How lawsuits and natural disasters drove PG&E to Chapter 11

On January 14th, 2019, Pacific Gas & Electric announced that it was preparing to file for Chapter 11 bankruptcy. Fifteen days later, despite last minute efforts by investors to steer the company away from the filing, the utility officially filed for Chapter 11 bankruptcy.

The move comes in the wake of two years of incredibly destructive wildfire seasons. In 2017 and 2018, 17,660 wildfires burned more than  3.25 million acres (5,118 square miles) of California. Subsequently, survivors of the 2017 Tubbs Fire and 2018 Camp Fire sued PG&E, alleging that the company instigated the disasters.

In early 2019, CAL FIRE investigators concluded a 16-month investigation that found that PG&E’s equipment did not cause the Tubbs fire, which has offered the company some reprieve. But the utility was found responsible for all 17 of the other major wildfires of 2017, and investigations into the Camp Fire are ongoing. PG&E has estimated that its total financial liability for 2017 and 2018 may exceed $30 billion, before considering fines, penalties, and punitive damages. Facing thousands of potential plaintiffs, and a state government unwilling to bail the company out, Chapter 11 was likely the inevitable outcome .

This is not the first time PG&E has entered Chapter 11.

During the Enron-fueled California energy crisis of 2000 and 2001, PG&E found itself crushed between soaring energy costs and the inability to raise their rates sufficiently. Consequently, the company was taking on debt at the rate of $300 million per month. To stem the bleeding, PG&E filed for Chapter 11 bankruptcy in April 2001.

Two and a half years later, a settlement was reached that put the bulk of the financial burden on utility customers by keeping the company’s rates artificially high. The cost to consumers was estimated at $7 to $8 billion.

With consumers still unhappy with the consequences of the energy crisis, and already lukewarm public support for utilities flagging in the wake of the fires, state legislators have been less than keen to offer financial support to PG&E Instead, the state’s focus has been on how to prevent rate hikes and help fire victims recover compensation from the company.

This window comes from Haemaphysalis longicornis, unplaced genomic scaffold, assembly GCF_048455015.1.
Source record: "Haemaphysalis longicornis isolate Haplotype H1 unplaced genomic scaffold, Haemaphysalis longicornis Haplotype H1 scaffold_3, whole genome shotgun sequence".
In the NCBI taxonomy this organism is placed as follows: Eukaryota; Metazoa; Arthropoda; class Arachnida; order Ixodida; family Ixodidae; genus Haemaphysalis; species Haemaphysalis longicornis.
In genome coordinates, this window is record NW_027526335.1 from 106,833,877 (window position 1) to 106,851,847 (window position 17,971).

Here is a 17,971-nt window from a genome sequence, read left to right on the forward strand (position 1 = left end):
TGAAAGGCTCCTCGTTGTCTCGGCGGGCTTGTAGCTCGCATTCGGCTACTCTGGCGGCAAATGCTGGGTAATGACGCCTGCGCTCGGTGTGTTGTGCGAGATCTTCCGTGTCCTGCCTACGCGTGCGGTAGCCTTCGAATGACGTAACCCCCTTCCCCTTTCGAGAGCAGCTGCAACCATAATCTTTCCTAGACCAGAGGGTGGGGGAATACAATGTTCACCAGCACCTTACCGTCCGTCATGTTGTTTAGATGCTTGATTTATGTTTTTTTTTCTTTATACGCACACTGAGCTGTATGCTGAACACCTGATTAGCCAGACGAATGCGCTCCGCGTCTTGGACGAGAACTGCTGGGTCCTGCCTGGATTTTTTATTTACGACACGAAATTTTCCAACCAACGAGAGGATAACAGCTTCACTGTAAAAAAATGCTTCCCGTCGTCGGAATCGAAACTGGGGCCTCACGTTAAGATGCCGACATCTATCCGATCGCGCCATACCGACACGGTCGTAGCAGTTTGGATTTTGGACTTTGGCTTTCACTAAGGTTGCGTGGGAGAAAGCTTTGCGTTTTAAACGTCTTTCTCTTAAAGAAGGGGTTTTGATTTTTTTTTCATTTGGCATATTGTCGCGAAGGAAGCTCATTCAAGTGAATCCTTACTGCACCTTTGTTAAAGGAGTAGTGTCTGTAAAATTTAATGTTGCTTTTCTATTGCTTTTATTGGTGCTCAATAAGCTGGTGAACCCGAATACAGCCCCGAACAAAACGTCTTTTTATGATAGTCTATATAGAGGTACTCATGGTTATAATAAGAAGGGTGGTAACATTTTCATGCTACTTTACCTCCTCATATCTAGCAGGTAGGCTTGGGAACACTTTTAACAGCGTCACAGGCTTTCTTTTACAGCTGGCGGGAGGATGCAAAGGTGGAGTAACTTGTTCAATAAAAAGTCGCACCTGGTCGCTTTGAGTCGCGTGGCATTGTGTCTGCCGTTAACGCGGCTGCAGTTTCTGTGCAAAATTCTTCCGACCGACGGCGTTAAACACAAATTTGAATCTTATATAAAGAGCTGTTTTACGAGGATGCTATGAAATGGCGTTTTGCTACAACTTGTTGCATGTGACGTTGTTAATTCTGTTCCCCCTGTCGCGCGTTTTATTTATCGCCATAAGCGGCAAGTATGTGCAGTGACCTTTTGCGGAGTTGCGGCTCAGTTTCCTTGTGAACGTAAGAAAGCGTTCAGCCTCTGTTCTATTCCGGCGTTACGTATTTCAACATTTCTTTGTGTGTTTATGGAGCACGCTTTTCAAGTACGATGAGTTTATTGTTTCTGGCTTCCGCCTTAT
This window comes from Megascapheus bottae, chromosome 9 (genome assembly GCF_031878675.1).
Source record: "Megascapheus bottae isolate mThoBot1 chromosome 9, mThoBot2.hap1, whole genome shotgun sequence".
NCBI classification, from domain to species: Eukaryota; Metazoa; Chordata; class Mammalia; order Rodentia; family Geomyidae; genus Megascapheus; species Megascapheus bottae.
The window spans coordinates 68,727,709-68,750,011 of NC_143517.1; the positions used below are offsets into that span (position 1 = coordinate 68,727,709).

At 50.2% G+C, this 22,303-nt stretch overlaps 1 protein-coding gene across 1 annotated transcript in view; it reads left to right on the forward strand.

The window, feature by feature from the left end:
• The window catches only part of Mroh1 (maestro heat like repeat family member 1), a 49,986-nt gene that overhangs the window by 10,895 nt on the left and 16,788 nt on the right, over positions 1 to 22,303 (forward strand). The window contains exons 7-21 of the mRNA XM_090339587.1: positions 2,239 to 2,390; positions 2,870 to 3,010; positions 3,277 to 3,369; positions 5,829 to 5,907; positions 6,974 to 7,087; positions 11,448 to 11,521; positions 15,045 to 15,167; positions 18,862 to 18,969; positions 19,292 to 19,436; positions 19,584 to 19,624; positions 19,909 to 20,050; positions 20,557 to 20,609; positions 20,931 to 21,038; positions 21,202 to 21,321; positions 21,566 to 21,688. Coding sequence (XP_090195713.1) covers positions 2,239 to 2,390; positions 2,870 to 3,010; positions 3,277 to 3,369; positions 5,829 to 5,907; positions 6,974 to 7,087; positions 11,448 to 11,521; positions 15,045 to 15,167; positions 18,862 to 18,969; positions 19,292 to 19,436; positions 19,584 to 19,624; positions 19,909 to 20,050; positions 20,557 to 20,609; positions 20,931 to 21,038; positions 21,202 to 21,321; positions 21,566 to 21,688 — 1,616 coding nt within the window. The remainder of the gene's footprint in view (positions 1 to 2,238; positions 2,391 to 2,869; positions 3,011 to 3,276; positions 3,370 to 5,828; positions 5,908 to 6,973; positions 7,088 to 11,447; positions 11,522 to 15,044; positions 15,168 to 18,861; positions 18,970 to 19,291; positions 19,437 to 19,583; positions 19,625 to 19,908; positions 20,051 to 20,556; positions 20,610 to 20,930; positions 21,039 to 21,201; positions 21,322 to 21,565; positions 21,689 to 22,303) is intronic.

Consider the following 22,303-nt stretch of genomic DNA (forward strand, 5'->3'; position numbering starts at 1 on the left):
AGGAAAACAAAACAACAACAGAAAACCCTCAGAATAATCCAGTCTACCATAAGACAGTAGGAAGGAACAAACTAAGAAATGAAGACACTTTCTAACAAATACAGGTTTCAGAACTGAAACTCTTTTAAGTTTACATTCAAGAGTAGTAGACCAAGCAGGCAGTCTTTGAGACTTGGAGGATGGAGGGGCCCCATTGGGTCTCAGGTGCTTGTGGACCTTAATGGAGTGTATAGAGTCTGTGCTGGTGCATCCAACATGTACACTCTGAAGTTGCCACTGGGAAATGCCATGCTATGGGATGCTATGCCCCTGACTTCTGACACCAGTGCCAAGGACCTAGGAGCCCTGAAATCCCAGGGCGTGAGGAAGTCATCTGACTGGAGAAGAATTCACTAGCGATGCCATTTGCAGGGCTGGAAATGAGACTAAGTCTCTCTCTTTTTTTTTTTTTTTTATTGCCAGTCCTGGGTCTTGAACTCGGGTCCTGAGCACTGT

This paints a stark contrasts to even a year prior, when state legislators passed new laws allowing the company to pass on much of the costs of 2017’s fires to its customers through rate increases. That same leniency does not appear to be getting extended to cover the 2018 fire season.

PG&E’s safety record is tainted by more than 60 years of negligence that has inflicted harm, illness, and death on California residents.

The deadly Tubbs and Camp fires are not the first disasters have been blamed on PG&E, The company has previously been accused of harming and even causing the deaths of consumers through negligent and unsafe practices. While advocates for the utility have argued for understanding, their pleas have fallen on increasingly less receptive ears with each successive disaster.

The Hinkley groundwater contamination

Between 1952 and 1966, PG&E dumped 370 million gallons of contaminated wastewater around the town of Hinkley, California. The water was tainted with chromium-6, a carcinogenic chemical used to control corrosion in a cooling tower system that was part of a natural gas pipeline. The wastewater from the cooling system was released into unlined wastewater ponds near Hinkley, from which it leached into groundwater aquifers, contaminating the drinking water of the town’s residents.

PG&E did not disclose the dumping of the tainted water until 1987, the same year that chromium-6 was linked to increased cancer rates. Residents of the town filed a class action lawsuit against PG&E, and six years later, legal clerk Erin Brockovich was assigned to investigate the impact of the contamination on residents. Her efforts ultimately resulted in a $333 million-dollar settlement in 1996. By 2013, PG&E had spent an additional $700 million on efforts to clean up the site, but  mitigation efforts were only half-complete by 2016.

1994 Sierra Blaze liability

In 1994, the Trauner fire was sparked by PG&E power lines near Rough and Ready, California, destroying 12 homes and a schoolhouse. In the aftermath of the blaze, state forestry investigators were able to pinpoint where a tree limb contacted a 21,000-volt power line. Additional investigations in PG&E’s service territory revealed hundreds more safety violations, with vegetation making direct contact with power lines and other PG&E equipment.

Three years after the fire, the company was found guilty of 739 counts of criminal negligence for failing to properly trim trees near its power lines. Internal memos revealed the company was actively seeking to cut tree-trimming costs, evidence that likely swayed the jury against PG&E. Subsequent investigations revealed a pattern of similar violations which contributed to other fires, including the 1990 Campbell fire, which burned 125,000 acres in Tehama County.